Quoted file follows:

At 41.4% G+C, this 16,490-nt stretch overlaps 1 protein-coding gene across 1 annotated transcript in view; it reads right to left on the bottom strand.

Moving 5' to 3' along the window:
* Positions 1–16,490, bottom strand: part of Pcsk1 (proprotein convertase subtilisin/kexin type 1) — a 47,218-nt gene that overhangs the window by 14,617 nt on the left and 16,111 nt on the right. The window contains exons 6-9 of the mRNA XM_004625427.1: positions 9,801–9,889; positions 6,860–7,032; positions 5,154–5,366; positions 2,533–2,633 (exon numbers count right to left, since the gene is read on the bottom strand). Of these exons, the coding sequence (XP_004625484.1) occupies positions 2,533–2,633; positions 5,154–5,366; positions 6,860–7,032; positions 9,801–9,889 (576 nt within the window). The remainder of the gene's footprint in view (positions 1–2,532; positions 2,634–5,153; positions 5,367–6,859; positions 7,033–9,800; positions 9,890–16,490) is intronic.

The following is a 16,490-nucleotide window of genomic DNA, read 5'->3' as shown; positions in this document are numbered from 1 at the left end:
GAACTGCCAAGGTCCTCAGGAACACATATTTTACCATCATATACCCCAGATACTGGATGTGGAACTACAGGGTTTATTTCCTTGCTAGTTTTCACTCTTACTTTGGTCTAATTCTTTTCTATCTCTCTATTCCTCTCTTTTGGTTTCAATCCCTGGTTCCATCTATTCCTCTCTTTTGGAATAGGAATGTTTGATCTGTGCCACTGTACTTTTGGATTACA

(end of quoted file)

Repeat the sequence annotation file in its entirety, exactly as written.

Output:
At 41.4% G+C, this 16,490-nt stretch overlaps 1 protein-coding gene across 1 annotated transcript in view; it reads right to left on the bottom strand.

Moving 5' to 3' along the window:
* Positions 1–16,490, bottom strand: part of Pcsk1 (proprotein convertase subtilisin/kexin type 1) — a 47,218-nt gene that overhangs the window by 14,617 nt on the left and 16,111 nt on the right. The window contains exons 6-9 of the mRNA XM_004625427.1: positions 9,801–9,889; positions 6,860–7,032; positions 5,154–5,366; positions 2,533–2,633 (exon numbers count right to left, since the gene is read on the bottom strand). Of these exons, the coding sequence (XP_004625484.1) occupies positions 2,533–2,633; positions 5,154–5,366; positions 6,860–7,032; positions 9,801–9,889 (576 nt within the window). The remainder of the gene's footprint in view (positions 1–2,532; positions 2,634–5,153; positions 5,367–6,859; positions 7,033–9,800; positions 9,890–16,490) is intronic.

The following is a 16,490-nucleotide window of genomic DNA, read 5'->3' as shown; positions in this document are numbered from 1 at the left end:
GAACTGCCAAGGTCCTCAGGAACACATATTTTACCATCATATACCCCAGATACTGGATGTGGAACTACAGGGTTTATTTCCTTGCTAGTTTTCACTCTTACTTTGGTCTAATTCTTTTCTATCTCTCTATTCCTCTCTTTTGGTTTCAATCCCTGGTTCCATCTATTCCTCTCTTTTGGAATAGGAATGTTTGATCTGTGCCACTGTACTTTTGGATTACA